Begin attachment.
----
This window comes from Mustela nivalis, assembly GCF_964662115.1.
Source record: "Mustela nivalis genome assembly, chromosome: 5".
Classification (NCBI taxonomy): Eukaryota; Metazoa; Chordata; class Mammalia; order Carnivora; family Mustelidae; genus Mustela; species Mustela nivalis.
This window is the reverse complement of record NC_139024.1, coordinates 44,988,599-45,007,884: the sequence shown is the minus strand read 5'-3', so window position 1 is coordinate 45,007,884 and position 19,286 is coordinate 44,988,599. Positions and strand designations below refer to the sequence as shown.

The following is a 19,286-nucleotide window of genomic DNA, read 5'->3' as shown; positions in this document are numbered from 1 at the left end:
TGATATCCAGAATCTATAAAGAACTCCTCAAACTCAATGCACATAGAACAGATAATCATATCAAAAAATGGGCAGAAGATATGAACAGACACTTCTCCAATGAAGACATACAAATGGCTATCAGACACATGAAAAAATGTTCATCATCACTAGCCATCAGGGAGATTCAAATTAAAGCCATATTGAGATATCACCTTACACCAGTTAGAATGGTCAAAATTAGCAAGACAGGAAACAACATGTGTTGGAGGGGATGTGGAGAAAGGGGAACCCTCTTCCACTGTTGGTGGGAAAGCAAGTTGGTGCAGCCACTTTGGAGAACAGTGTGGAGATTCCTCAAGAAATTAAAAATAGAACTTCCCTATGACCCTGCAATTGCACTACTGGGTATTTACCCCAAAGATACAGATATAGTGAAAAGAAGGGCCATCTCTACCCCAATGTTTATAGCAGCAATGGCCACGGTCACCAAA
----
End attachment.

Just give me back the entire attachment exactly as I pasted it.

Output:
This window comes from Mustela nivalis, assembly GCF_964662115.1.
Source record: "Mustela nivalis genome assembly, chromosome: 5".
Classification (NCBI taxonomy): Eukaryota; Metazoa; Chordata; class Mammalia; order Carnivora; family Mustelidae; genus Mustela; species Mustela nivalis.
This window is the reverse complement of record NC_139024.1, coordinates 44,988,599-45,007,884: the sequence shown is the minus strand read 5'-3', so window position 1 is coordinate 45,007,884 and position 19,286 is coordinate 44,988,599. Positions and strand designations below refer to the sequence as shown.

The following is a 19,286-nucleotide window of genomic DNA, read 5'->3' as shown; positions in this document are numbered from 1 at the left end:
TGATATCCAGAATCTATAAAGAACTCCTCAAACTCAATGCACATAGAACAGATAATCATATCAAAAAATGGGCAGAAGATATGAACAGACACTTCTCCAATGAAGACATACAAATGGCTATCAGACACATGAAAAAATGTTCATCATCACTAGCCATCAGGGAGATTCAAATTAAAGCCATATTGAGATATCACCTTACACCAGTTAGAATGGTCAAAATTAGCAAGACAGGAAACAACATGTGTTGGAGGGGATGTGGAGAAAGGGGAACCCTCTTCCACTGTTGGTGGGAAAGCAAGTTGGTGCAGCCACTTTGGAGAACAGTGTGGAGATTCCTCAAGAAATTAAAAATAGAACTTCCCTATGACCCTGCAATTGCACTACTGGGTATTTACCCCAAAGATACAGATATAGTGAAAAGAAGGGCCATCTCTACCCCAATGTTTATAGCAGCAATGGCCACGGTCACCAAA